FREQUENT visitors to the Hustler Club, a gentlemen’s entertainment venue in New York, could not have known that they would become part of a debate about anonymity in the era of “big data”.
But when, for sport, a data scientist called Anthony Tockar mined a database of taxi-ride details to see what fell out of it, it became clear that, even though the data concerned included no direct identification of the customer, there were some intriguingly clustered drop-off points at private addresses for journeys that began at the club. Stir voter-registration records into the mix to identify who lives at those addresses (which Mr Tockar did not do) and you might end up creating some rather unhappy marriages.
The anonymisation of a data record typically means the removal from it of personally identifiable information. Names, obviously. But also phone numbers, addresses and various intimate details like dates of birth. Such a record is then deemed safe for release to researchers, and even to the public, to make of it what they will. Many people volunteer information, for example to medical trials, on the understanding that this will happen.
But the ability to compare databases threatens to make a mockery of such protections. Participants in genomics projects, promised anonymity in exchange for their DNA, have been identified by simple comparison with electoral rolls and other publicly available information. The health records of a governor of Massachusetts were plucked from a database, again supposedly anonymous, of state-employee hospital visits using the same trick. Reporters sifting through a public database of web searches were able to correlate them in order to track down one, rather embarrassed, woman who had been idly searching for single men. And so on.
Each of these headline-generating stories creates a demand for more controls. But that, in turn, deals a blow to the idea of open data—that the electronic “data exhaust” people exhale more or less every time they do anything in the modern world is actually useful stuff which, were it freely available for analysis, might make that world a better place.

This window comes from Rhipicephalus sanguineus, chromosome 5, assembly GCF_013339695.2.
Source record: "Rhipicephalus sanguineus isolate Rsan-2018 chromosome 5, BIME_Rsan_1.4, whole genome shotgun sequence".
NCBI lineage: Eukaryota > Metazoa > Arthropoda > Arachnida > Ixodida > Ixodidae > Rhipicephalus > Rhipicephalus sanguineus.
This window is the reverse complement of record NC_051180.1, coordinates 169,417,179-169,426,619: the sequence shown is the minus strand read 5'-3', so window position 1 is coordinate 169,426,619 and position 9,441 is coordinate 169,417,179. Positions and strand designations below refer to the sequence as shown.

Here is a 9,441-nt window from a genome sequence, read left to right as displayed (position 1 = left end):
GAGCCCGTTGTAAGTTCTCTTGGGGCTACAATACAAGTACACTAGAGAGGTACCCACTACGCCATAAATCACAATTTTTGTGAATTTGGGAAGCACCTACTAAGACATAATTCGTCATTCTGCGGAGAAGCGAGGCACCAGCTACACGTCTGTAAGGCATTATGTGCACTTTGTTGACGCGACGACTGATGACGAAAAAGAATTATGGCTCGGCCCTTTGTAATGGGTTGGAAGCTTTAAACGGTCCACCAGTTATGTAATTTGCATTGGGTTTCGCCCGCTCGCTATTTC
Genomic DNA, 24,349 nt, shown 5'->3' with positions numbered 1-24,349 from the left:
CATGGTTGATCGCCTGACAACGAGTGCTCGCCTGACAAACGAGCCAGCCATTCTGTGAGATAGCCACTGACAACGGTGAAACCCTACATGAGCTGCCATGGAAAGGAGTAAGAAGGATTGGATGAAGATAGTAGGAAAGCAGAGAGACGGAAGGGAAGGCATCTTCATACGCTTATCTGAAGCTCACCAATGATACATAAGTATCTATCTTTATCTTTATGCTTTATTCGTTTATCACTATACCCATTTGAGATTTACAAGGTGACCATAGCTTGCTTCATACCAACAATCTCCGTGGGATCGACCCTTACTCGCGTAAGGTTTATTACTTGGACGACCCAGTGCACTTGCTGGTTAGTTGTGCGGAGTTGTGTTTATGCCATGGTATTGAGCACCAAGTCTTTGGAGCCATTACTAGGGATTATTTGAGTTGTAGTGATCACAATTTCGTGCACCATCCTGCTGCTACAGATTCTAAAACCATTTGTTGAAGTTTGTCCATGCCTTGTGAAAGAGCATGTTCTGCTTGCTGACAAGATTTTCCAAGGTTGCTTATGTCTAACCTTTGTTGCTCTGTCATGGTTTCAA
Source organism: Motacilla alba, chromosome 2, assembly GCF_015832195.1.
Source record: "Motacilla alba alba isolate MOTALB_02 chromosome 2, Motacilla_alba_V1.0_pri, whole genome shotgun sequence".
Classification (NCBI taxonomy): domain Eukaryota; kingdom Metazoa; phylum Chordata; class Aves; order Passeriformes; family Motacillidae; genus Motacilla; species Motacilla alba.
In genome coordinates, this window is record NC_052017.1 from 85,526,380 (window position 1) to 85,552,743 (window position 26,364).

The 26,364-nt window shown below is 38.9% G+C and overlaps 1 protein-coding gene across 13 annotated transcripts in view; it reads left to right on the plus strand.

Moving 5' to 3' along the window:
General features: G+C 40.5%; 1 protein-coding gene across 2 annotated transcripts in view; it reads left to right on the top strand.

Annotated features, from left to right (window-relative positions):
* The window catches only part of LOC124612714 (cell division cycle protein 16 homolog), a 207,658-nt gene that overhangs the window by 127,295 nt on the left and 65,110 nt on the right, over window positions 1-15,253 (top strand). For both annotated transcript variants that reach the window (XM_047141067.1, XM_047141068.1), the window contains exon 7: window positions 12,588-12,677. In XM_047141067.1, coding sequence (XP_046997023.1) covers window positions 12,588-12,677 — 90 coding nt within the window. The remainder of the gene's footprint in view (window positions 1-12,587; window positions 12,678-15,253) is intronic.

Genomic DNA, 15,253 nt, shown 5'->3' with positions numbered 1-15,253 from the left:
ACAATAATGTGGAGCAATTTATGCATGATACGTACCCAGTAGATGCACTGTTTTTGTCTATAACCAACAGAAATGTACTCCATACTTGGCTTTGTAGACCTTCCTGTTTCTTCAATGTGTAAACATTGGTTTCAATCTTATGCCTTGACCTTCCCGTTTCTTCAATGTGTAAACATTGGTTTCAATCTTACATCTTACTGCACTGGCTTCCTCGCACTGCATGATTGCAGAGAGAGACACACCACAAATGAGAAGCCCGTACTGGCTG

Of cake, and eating it
Modern cars, for example, record in their computers much about how, when and where the vehicle has been used. Comparing the records of many vehicles, says Viktor Mayer-Schönberger of the Oxford Internet Institute, could provide a solid basis for, say, spotting dangerous stretches of road. Similarly, an opening of health records, particularly in a country like Britain, which has a national health service, and cross-fertilising them with other personal data, might help reveal the multifarious causes of diseases like Alzheimer’s.
This is a true dilemma. People want both perfect privacy and all the benefits of openness. But they cannot have both. The stripping of a few details as the only means of assuring anonymity, in a world choked with data exhaust, cannot work. Poorly anonymised data are only part of the problem. What may be worse is that there is no standard for anonymisation. Every American state, for example, has its own prescription for what constitutes an adequate standard.
All these approaches, though, are anathema to the open-data movement, because they limit the scope of studies. “If we’re making it so hard to share that only a few have access,” says Tim Althoff, a data scientist at Stanford University, “that has profound implications for science, for people being able to replicate and advance your work.”
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